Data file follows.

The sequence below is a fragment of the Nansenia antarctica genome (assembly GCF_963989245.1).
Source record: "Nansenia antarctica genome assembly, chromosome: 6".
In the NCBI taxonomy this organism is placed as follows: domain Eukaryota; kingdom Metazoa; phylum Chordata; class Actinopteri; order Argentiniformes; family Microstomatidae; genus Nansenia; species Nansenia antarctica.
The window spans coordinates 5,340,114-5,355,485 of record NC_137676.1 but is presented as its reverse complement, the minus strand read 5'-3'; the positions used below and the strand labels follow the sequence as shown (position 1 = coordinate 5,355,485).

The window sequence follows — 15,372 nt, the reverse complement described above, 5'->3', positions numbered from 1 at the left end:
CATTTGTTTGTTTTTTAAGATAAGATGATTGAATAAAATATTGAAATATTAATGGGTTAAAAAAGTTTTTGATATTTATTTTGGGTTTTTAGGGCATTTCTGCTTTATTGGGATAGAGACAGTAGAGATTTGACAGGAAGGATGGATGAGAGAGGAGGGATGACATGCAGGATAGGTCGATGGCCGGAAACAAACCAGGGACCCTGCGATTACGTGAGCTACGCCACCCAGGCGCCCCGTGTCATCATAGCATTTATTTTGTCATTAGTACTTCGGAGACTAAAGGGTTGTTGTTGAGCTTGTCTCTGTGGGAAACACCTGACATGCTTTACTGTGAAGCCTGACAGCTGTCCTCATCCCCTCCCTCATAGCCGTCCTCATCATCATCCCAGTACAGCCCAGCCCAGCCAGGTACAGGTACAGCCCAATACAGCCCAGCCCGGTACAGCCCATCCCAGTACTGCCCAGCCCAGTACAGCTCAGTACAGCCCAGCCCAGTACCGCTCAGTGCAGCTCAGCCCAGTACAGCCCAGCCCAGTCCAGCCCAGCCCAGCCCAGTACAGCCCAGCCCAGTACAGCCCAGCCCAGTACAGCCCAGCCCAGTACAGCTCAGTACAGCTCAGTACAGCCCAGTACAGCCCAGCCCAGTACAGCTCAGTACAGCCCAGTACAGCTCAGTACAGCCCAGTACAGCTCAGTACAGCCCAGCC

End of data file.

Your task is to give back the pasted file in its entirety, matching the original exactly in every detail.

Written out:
The sequence below is a fragment of the Nansenia antarctica genome (assembly GCF_963989245.1).
Source record: "Nansenia antarctica genome assembly, chromosome: 6".
In the NCBI taxonomy this organism is placed as follows: domain Eukaryota; kingdom Metazoa; phylum Chordata; class Actinopteri; order Argentiniformes; family Microstomatidae; genus Nansenia; species Nansenia antarctica.
The window spans coordinates 5,340,114-5,355,485 of record NC_137676.1 but is presented as its reverse complement, the minus strand read 5'-3'; the positions used below and the strand labels follow the sequence as shown (position 1 = coordinate 5,355,485).

The window sequence follows — 15,372 nt, the reverse complement described above, 5'->3', positions numbered from 1 at the left end:
CATTTGTTTGTTTTTTAAGATAAGATGATTGAATAAAATATTGAAATATTAATGGGTTAAAAAAGTTTTTGATATTTATTTTGGGTTTTTAGGGCATTTCTGCTTTATTGGGATAGAGACAGTAGAGATTTGACAGGAAGGATGGATGAGAGAGGAGGGATGACATGCAGGATAGGTCGATGGCCGGAAACAAACCAGGGACCCTGCGATTACGTGAGCTACGCCACCCAGGCGCCCCGTGTCATCATAGCATTTATTTTGTCATTAGTACTTCGGAGACTAAAGGGTTGTTGTTGAGCTTGTCTCTGTGGGAAACACCTGACATGCTTTACTGTGAAGCCTGACAGCTGTCCTCATCCCCTCCCTCATAGCCGTCCTCATCATCATCCCAGTACAGCCCAGCCCAGCCAGGTACAGGTACAGCCCAATACAGCCCAGCCCGGTACAGCCCATCCCAGTACTGCCCAGCCCAGTACAGCTCAGTACAGCCCAGCCCAGTACCGCTCAGTGCAGCTCAGCCCAGTACAGCCCAGCCCAGTCCAGCCCAGCCCAGCCCAGTACAGCCCAGCCCAGTACAGCCCAGCCCAGTACAGCCCAGCCCAGTACAGCTCAGTACAGCTCAGTACAGCCCAGTACAGCCCAGCCCAGTACAGCTCAGTACAGCCCAGTACAGCTCAGTACAGCCCAGTACAGCTCAGTACAGCCCAGCC